Opening March 30 and running until April 2, “A Little Night Music” continues the Ralph Opera Program’s 2016-2017 year with a hilarious production in Griffin Concert Hall at the UCA. Dr. Tiffany Blake directs the program while Christopher Reed conducts the chamber orchestra in a lively story that follows the intertwined stories of multiple couples with diverse personalities and situations.
Production for the opera began with auditions last October, leading up to long hours of rehearsal and individual practice for all members of the production team, including cast members, the musicians of the CSU Sinfonia, stage crew, and faculty.
Emily Workman, a cello player in the orchestral accompaniment to the opera, emphasizes how each part of the production empowers the other.
“I love the interactions and dependency between the vocalists and instrumentalists, and the fact that neither of us makes sense without the other,” she says.
Contrary to last semester’s “Die Fledermaus,” the spring opera was performed entirely in English, making it easier for the audience to connect with the message and relate to the characters. It also takes place in a more modern setting and explores some adult themes throughout the story.
Conductor Christopher Reed also expressed the opera’s pure human connection in a story by Brooke Poulson, featured on the UCA’s website.
“The humanity of it, it’s real … the best part, I’d say, is when the audience responds either by laughing or crying,” he says.
At the emotional peak of the story, the musical score features the most famous song of the show, “Send in the Clowns.” The opera’s program notes state that Sondheim composed the song for the actress who first played the role of Desiree, wanting to emphasize the breathy quality of her voice in a lyrical waltz. The song perpetuates the message of the program through variations of its theme up until the final scene.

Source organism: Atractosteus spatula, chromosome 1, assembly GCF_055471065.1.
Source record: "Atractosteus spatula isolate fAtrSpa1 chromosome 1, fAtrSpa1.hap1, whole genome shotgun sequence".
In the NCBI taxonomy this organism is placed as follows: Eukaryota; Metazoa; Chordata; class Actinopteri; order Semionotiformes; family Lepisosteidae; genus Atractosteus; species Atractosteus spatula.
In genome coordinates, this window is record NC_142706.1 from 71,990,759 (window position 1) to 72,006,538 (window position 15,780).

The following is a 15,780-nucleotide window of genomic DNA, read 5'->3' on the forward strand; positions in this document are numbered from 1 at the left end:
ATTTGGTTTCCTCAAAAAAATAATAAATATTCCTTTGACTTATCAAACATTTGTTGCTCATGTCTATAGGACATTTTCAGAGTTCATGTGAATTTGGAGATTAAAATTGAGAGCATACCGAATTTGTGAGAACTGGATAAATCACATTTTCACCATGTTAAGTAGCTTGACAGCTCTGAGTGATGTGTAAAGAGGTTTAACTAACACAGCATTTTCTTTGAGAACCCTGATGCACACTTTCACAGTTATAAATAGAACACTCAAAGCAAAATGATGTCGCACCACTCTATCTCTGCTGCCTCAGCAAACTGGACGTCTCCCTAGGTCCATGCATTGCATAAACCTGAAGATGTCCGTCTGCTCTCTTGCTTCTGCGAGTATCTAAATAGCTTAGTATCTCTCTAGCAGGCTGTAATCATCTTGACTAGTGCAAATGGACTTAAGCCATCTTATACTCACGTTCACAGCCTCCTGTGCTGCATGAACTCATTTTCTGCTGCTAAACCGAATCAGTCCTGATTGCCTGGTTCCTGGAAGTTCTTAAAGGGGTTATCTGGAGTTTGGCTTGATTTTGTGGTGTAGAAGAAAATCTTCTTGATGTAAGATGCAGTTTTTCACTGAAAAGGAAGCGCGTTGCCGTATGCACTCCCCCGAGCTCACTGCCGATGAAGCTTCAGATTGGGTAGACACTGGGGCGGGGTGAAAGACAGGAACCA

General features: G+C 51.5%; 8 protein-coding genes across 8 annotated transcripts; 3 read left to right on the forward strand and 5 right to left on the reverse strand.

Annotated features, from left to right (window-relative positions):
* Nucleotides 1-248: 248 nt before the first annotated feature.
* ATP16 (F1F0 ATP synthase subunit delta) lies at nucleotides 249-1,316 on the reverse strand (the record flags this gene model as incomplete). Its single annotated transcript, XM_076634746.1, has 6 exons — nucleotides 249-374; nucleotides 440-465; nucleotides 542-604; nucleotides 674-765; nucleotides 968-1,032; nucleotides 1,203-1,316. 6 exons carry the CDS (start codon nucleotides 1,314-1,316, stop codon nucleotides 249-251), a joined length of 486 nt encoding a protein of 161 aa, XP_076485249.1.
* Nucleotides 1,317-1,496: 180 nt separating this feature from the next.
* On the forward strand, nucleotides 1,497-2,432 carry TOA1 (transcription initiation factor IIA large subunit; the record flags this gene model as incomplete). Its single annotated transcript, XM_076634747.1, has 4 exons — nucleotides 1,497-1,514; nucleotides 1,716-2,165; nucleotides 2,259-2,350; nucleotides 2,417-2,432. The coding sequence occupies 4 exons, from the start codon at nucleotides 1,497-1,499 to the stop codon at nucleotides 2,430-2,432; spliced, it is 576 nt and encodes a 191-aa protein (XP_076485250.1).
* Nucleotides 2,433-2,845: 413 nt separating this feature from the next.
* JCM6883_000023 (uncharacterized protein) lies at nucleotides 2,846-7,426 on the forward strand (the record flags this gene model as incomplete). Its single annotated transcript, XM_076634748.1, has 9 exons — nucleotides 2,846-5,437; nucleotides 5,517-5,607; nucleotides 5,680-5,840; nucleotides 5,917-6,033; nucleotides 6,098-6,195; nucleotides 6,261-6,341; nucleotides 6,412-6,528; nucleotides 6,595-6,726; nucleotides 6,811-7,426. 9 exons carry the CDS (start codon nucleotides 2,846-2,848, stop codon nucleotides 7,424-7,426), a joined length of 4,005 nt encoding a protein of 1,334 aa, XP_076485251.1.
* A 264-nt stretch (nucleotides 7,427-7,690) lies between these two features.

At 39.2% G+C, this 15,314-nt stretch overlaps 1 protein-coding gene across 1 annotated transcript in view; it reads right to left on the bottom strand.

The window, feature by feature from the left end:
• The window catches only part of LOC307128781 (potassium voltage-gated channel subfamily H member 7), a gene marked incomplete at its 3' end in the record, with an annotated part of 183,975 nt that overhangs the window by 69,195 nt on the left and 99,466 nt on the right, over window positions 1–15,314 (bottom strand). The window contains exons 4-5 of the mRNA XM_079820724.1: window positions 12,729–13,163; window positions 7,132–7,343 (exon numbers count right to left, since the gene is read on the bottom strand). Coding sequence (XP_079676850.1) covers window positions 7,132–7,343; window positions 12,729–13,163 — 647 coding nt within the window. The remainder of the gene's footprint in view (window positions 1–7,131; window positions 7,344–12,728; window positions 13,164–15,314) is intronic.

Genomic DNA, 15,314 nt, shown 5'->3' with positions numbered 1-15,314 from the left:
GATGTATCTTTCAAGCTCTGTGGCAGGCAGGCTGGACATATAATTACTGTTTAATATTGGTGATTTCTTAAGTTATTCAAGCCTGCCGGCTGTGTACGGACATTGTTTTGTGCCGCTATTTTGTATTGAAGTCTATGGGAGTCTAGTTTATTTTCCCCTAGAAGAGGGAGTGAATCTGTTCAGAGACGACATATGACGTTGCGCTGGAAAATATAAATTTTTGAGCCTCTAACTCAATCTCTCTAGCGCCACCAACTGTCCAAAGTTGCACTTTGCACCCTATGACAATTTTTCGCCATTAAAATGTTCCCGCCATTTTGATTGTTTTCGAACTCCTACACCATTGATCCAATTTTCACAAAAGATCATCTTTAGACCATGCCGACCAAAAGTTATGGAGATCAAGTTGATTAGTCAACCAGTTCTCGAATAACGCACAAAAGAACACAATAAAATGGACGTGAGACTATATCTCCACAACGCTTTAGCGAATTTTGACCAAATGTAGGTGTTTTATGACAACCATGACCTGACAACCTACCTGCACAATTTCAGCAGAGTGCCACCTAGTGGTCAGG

Dr, Tiffany Blake, director, also added her perspective. “What moves me about ‘A Little Night Music’ is the fact that all the characters are flawed and therefore relatable. There is no true hero or heroine.” Due to an untimely illness, Blake also sang for one of the actors on stage.
Workman agrees that the human nature of the opera makes it a perfect show for a wide audience, including people who may not have seen such types of productions before.
“If you’ve never had any exposure to opera, this show is perfect because it’s all in English and it’s very modern, so you will understand everything and probably relate to most of the characters,” she says.
Reed emphasizes how relating to the characters allows the audience to draw a unique message and experience from the show.
“It is open-ended and so easily understood by people in their own way,” he says.
The opera follows the story of a tangled web of lovers, ex-lovers, and future lovers. They begin in the wrong relationships and all meet up for a weekend in the country, spending the second act of the play trying to work out their interwoven love lives. Humor decorated the program while the actors’ talented voices moved the plot forward with beauty and a certain level of flair.
Two different casts performed the show on alternating nights, creating a very large production team on stage alone. The long process of preparing for the show ultimately culminated in a standing ovation on opening night.
“This is a wonderful piece with beautiful music and complex characters. I really feel as though the students have grown tremendously as actors during the rehearsal process,” Dr. Blake says.
The opera will continue this weekend at 7:30 p.m. in Griffin Concert Hall of the UCA and 2 p.m. on Sunday. Tickets are free for CSU students and $19.50 for general public admission.
Brooke Poulson’s story can be found at music.colostate.edu.
Collegian reporter Mckenzie Moore can be reached at email@example.com and on Twitter @mkenziemoore172.